Once again, the Matassa Tribute forces this music journalist into the unfamiliar territory of fashionista as Batiste dons one of the most striking outfits of the evening—crimson jacket, patterned vest and tie with a gold tie pin and coal black pants.
Batiste opens with a selection of Gladiator’s songs. A flamboyant stage personality with great crowd interaction, even over the course of short set, he works the audience into to a frenzy. In addition to his action-packed vocal work, Batiste pays a white keytar, giving the set the heavy keyboard/electric organ sound that drives so much of classic funk. Among his excellent supporting musicians is a special guest, drummer Ryan Batiste, David’s son and a highly regarded musician in his own right.
Closing his set, Batiste treats the audience to both parts of “Funky Soul.” Part One is entirely instrumental, while Part Two throws into the mix some spoken-word banter with the audience. Impressively, Batiste and his band manage to pack a Bar-Kays quality funk sound into a much smaller group as they belt out the pure, unadulterated strains of old school funk building into a glorious string, keys and drums crescendo.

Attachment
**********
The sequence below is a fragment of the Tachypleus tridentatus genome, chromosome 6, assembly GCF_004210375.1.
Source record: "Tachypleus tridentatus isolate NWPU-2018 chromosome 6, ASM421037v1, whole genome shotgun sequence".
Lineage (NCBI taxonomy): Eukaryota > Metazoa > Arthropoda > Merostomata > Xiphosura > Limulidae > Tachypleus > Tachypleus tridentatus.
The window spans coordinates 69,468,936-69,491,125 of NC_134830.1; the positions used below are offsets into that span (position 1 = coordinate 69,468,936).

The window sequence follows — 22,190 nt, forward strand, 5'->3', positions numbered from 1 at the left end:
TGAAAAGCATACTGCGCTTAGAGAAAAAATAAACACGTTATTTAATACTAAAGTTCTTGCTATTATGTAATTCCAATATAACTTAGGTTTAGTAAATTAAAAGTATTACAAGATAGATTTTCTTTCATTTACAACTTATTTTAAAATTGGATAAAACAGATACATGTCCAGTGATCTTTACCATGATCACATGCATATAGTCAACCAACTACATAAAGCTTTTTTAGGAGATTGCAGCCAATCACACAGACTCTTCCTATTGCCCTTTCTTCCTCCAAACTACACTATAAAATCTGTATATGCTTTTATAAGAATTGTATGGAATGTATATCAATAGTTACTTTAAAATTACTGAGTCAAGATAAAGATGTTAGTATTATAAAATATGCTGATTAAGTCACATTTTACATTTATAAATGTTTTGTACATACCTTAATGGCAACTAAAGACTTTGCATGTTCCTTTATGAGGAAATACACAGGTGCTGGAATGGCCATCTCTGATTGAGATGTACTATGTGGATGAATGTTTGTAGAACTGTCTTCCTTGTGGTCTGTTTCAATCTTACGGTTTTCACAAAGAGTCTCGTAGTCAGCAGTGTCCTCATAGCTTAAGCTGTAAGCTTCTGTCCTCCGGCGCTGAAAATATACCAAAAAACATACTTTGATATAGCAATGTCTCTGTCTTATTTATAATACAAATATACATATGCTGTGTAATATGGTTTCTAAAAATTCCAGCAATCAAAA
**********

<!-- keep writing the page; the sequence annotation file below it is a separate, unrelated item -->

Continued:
With his close-cropped hair, chunky glasses, boy-next-door charm, fondness for lovelorn ballads and rock-crooner vocals, Jivin’ Gene was the Buddy Holly of swamp pop. While swamp pop is a genre almost universally associated with Louisiana, Gene Bourgeois was born in Port Arthur, Texas (Which many people, it should be said, would argue is culturally and musically part of Louisiana, whatever maps may say). A musical prodigy, Bourgeois taught himself to play guitar and by 17 was playing locally with a band known as The Saints. Unlike many roots artists, who seem to have penchant for leaving their early collaborators once they get a taste of success, this was this band with whom Gene was associated with for the majority of his career, ultimately evolving into Jivin’ Gene and the Jokers.